WASHINGTON — Naturally, Stephen Strasburg thought of himself pitching for a team other than the Nationals.

After winning and being named MVP of the World Series, Strasburg opted out of his contract and hit the open market. The possibility was real that he’d played his last game in a Washington uniform.

Instead, Strasburg followed the lead of boyhood idol Tony Gwynn by signing a $245 million, seven-year deal that could allow him to play his entire career with the Nationals. This contract has no opt-outs, no options and a full no-trade clause. Strasburg will be 38 when it expires and could become just the eighth pitcher in major league history to spend 17-plus seasons with the same franchise.

“It’s really hard to come by in this game,” Strasburg said in his reintroduction to Washington on Tuesday. “When you’re given an opportunity to be in one spot and grow as a person and a player, to be a part of an organization like this, you can’t really let those opportunities go by.

“It’s great for me to say that I am going to be a National for life.”

The Nationals put a focus on bringing back Strasburg, continuing their organizational model of prioritizing starting pitching over everything else. More than anything, they let it be known they wanted their homegrown star back. Strasburg was taken by the Nationals with the first pick in the 2009 draft.

“[General manager Mike Rizzo] kept in contact with me throughout, and I had the privilege obviously to talk with [owners] Ted and Mark [Lerner] about Stras’ situation,” said agent Scott Boras, who accompanied Strasburg and Rizzo to the podium. “We always had the dynamic as far as the organizational goals, and it was very clear that Stephen was a priority. … Those things are important for players to know.”

With Max Scherzer, who was in attendance Tuesday, and lefty Patrick Corbin under contract, the Nationals were positioned fine if Strasburg left. His $35 million average salary is a big jump from the contract he opted out of, and there was some uncertainty in Washington’s front office not knowing whether it would be able to get something done with Strasburg.

“You play the ‘what if?’ game,” Rizzo said. “We had options A, B, C. You have to have multiple layers and multiple different ideas and opportunities and options to fall back on if you don’t get your primary target. It’s a little bit nerve-wracking, but we felt confident throughout the process that Stephen wanted to be here, we wanted him here and it was just kind of getting to the bottom line.”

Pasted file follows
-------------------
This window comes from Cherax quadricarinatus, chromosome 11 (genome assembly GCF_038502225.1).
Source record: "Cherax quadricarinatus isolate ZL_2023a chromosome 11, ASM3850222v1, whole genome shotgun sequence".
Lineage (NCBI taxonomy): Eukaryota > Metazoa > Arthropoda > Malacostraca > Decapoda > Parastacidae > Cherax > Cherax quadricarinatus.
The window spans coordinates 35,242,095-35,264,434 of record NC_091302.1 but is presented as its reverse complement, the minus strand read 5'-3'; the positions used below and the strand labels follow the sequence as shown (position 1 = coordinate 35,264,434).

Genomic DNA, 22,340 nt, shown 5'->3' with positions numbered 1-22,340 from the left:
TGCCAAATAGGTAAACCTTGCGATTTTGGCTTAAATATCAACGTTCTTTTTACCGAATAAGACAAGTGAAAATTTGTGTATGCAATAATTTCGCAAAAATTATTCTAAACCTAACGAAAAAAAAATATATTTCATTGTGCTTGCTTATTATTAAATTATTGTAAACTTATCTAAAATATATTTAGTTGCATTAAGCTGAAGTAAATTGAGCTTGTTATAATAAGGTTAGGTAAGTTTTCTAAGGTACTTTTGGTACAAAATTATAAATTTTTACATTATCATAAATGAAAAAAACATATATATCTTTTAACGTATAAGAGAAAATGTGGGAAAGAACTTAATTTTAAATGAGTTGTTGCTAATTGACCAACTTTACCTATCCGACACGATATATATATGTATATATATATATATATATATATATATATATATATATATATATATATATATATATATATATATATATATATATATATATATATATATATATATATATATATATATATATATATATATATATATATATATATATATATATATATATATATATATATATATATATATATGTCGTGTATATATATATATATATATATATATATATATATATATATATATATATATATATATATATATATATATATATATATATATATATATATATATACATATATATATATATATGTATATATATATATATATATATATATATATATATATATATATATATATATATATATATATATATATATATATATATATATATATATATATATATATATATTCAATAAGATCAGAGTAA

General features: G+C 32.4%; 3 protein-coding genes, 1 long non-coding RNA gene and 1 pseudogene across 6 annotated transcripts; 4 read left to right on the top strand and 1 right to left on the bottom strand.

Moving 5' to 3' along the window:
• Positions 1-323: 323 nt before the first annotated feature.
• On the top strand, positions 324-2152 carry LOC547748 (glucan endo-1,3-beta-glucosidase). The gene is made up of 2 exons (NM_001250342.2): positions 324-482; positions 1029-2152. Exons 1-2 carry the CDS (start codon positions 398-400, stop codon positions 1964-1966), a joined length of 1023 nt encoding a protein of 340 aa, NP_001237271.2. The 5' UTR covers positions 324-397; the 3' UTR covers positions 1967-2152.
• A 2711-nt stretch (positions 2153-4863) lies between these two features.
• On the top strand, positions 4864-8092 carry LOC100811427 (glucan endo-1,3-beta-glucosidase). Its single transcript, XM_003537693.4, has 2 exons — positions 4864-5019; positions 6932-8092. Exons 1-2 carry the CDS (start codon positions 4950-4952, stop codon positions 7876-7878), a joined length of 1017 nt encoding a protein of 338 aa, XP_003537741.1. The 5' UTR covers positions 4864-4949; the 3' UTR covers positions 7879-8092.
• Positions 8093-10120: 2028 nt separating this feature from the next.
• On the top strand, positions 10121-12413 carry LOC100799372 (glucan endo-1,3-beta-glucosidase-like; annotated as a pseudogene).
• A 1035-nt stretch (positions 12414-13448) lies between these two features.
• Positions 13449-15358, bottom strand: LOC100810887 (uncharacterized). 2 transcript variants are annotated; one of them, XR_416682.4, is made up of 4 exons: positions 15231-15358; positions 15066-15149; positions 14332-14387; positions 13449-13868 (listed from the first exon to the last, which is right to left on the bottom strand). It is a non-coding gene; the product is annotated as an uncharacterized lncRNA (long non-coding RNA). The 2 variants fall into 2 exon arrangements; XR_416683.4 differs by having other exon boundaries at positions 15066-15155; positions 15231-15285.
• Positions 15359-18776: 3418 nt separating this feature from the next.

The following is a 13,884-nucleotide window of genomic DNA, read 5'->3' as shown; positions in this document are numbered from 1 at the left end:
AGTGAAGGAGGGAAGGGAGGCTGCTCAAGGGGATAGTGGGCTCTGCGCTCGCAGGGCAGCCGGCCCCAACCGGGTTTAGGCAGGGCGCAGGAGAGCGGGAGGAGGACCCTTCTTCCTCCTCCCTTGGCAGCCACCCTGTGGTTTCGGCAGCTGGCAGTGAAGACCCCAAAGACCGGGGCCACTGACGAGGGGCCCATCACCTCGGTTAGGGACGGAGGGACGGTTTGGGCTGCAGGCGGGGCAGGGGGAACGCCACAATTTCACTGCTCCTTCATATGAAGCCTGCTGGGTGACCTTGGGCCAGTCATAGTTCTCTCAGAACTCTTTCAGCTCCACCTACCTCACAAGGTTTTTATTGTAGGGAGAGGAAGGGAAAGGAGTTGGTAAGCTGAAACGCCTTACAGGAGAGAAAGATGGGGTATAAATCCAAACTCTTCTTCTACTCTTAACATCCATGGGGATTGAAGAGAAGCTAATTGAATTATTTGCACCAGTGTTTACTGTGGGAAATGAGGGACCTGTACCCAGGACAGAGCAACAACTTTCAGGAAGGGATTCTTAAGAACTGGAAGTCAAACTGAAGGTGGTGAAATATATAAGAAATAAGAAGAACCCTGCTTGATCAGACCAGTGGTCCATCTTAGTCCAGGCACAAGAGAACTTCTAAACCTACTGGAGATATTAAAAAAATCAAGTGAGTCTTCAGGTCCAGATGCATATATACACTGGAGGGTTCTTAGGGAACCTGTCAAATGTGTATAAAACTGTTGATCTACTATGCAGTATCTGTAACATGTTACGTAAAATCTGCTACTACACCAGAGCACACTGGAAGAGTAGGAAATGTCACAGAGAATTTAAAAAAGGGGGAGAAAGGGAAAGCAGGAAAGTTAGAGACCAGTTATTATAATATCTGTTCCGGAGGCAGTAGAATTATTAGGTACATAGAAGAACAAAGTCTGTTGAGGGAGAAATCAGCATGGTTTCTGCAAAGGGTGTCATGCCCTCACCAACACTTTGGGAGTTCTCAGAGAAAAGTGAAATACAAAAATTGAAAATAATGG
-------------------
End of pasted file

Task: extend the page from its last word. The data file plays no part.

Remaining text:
The Nationals were not able to get to the same point with another Boras client, Anthony Rendon, who went from manning third base with the Nationals to signing a mirror-image (without deferrals) $245 million, seven-year contract with the Los Angeles Angels.

“For Anthony, what he did for this organization the way he played, I got all the respect for what he can do as a baseball player and wish him the best,” Scherzer said.

So the Nationals turn their attention to filling the void at third base. Rizzo confirmed interest in free agent Josh Donaldson, who spent last season with the Atlanta Braves.

“There’s a bunch of different ways to construct a roster,” Rizzo said. “We feel that we have great options both internally and in the free-agent market and in the trade market, so we’ll explore those like we do every year and try and construct a team that Washington could be proud of and that gives us a chance to win another World Series.”

Replacing Rendon and filling the bullpen are the remaining offseason-checklist items for Washington after bringing back Strasburg, NLCS MVP Howie Kendrick and catcher Yan Gomes. Soon, Strasburg and his teammates will take their talents to West Palm Beach, Florida, for spring training and try to do it all over again.

“It’s funny, you go win the World Series and everybody starts to write you off for next year,” Strasburg said. “I think that’s pouring gas on the fire for me and I think for a lot of other guys. There’s no stopping us now.”

The Associated Press contributed to this report.